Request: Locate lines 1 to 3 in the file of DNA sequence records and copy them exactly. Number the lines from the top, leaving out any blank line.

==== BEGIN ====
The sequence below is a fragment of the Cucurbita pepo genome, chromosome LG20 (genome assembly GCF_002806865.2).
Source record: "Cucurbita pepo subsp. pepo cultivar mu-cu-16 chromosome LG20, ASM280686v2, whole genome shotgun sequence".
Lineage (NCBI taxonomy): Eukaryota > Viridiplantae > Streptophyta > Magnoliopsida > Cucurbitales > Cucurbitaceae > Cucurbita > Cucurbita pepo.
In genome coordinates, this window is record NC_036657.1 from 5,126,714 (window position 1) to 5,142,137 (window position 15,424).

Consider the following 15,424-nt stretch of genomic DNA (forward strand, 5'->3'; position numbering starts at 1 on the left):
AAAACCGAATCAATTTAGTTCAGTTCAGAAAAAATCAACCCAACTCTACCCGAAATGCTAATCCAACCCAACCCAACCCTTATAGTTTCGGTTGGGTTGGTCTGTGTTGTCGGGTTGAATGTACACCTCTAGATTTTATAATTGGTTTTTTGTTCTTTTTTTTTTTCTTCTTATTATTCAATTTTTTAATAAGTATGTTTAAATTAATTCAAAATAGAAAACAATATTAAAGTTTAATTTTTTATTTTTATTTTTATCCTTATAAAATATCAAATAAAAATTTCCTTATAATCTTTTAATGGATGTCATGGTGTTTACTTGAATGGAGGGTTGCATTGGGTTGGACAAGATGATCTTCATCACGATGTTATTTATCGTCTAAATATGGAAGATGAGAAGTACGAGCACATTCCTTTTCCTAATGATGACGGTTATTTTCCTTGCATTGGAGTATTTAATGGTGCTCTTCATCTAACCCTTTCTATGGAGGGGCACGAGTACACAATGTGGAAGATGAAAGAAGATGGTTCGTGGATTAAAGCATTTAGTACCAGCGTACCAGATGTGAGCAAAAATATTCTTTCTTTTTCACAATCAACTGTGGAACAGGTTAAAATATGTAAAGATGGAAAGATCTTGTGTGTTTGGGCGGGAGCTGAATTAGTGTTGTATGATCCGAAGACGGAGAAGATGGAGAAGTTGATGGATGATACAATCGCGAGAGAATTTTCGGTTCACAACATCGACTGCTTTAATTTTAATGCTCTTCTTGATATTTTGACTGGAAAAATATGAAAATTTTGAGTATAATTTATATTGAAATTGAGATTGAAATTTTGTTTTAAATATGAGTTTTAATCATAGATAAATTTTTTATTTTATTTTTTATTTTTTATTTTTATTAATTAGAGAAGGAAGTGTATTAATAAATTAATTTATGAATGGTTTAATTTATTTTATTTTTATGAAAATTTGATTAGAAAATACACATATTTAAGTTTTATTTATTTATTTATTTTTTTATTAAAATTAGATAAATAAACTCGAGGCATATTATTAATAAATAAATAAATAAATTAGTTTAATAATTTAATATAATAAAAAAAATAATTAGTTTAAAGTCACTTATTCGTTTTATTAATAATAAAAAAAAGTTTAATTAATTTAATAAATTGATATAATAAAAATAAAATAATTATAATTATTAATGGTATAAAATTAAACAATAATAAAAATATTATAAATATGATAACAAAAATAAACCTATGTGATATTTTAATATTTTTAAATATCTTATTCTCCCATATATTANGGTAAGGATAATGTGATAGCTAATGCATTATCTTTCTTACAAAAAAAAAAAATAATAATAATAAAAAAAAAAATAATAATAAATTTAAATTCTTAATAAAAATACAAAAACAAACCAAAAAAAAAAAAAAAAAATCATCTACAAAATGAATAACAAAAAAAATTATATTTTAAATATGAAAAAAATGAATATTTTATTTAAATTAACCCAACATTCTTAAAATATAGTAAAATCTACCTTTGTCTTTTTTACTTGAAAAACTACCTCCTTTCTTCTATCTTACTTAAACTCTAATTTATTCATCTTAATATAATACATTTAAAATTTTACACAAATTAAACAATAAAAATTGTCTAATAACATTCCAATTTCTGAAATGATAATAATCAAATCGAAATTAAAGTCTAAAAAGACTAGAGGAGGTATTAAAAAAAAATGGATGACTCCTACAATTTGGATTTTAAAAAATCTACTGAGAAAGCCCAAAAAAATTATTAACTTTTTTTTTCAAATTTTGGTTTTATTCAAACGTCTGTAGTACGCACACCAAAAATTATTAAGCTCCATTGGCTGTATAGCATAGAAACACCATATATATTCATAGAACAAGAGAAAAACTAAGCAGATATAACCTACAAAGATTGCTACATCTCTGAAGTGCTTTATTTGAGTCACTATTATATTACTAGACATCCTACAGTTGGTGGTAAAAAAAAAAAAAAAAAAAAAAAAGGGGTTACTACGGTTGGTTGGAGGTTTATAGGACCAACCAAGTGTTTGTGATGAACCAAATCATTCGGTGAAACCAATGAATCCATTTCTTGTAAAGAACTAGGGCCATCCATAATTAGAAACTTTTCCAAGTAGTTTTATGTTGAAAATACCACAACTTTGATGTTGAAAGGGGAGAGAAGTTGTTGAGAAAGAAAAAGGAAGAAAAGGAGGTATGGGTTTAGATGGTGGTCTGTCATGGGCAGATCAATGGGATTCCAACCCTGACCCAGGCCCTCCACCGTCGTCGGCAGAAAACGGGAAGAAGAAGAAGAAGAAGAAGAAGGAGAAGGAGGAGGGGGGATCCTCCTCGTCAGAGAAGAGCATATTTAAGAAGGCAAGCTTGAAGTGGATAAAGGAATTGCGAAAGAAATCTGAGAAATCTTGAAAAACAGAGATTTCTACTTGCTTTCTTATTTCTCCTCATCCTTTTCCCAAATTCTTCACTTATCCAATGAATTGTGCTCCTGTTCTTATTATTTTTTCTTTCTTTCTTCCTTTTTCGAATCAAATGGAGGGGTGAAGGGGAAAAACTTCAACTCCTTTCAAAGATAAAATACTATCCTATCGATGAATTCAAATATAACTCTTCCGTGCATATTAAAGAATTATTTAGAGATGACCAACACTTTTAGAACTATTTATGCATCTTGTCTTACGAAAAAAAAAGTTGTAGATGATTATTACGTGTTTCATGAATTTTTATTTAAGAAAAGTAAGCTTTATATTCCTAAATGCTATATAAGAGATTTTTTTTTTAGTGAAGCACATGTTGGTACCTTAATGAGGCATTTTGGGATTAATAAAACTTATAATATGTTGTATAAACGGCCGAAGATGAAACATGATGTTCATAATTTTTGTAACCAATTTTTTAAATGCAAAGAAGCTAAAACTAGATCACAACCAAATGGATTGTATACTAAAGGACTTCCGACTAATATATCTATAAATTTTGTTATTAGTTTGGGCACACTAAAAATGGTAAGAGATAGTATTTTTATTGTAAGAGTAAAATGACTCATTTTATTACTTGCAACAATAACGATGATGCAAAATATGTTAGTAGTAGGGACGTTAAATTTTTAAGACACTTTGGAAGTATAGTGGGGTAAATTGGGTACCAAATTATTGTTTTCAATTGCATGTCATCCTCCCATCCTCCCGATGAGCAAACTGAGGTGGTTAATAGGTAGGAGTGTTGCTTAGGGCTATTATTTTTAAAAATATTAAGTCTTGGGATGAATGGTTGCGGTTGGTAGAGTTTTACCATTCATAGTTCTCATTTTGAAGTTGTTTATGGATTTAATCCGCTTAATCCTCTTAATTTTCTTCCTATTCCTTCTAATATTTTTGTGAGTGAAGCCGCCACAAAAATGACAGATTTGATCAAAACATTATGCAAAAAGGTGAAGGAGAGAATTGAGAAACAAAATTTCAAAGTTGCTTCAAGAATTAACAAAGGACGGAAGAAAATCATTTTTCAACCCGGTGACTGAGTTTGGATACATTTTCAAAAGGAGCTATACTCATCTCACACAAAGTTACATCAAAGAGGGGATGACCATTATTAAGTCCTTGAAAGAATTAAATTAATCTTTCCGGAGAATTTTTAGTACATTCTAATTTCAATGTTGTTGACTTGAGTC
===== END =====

The sequence below is a fragment of the Cucurbita pepo genome, chromosome LG20 (genome assembly GCF_002806865.2).
Source record: "Cucurbita pepo subsp. pepo cultivar mu-cu-16 chromosome LG20, ASM280686v2, whole genome shotgun sequence".
Lineage (NCBI taxonomy): Eukaryota > Viridiplantae > Streptophyta > Magnoliopsida > Cucurbitales > Cucurbitaceae > Cucurbita > Cucurbita pepo.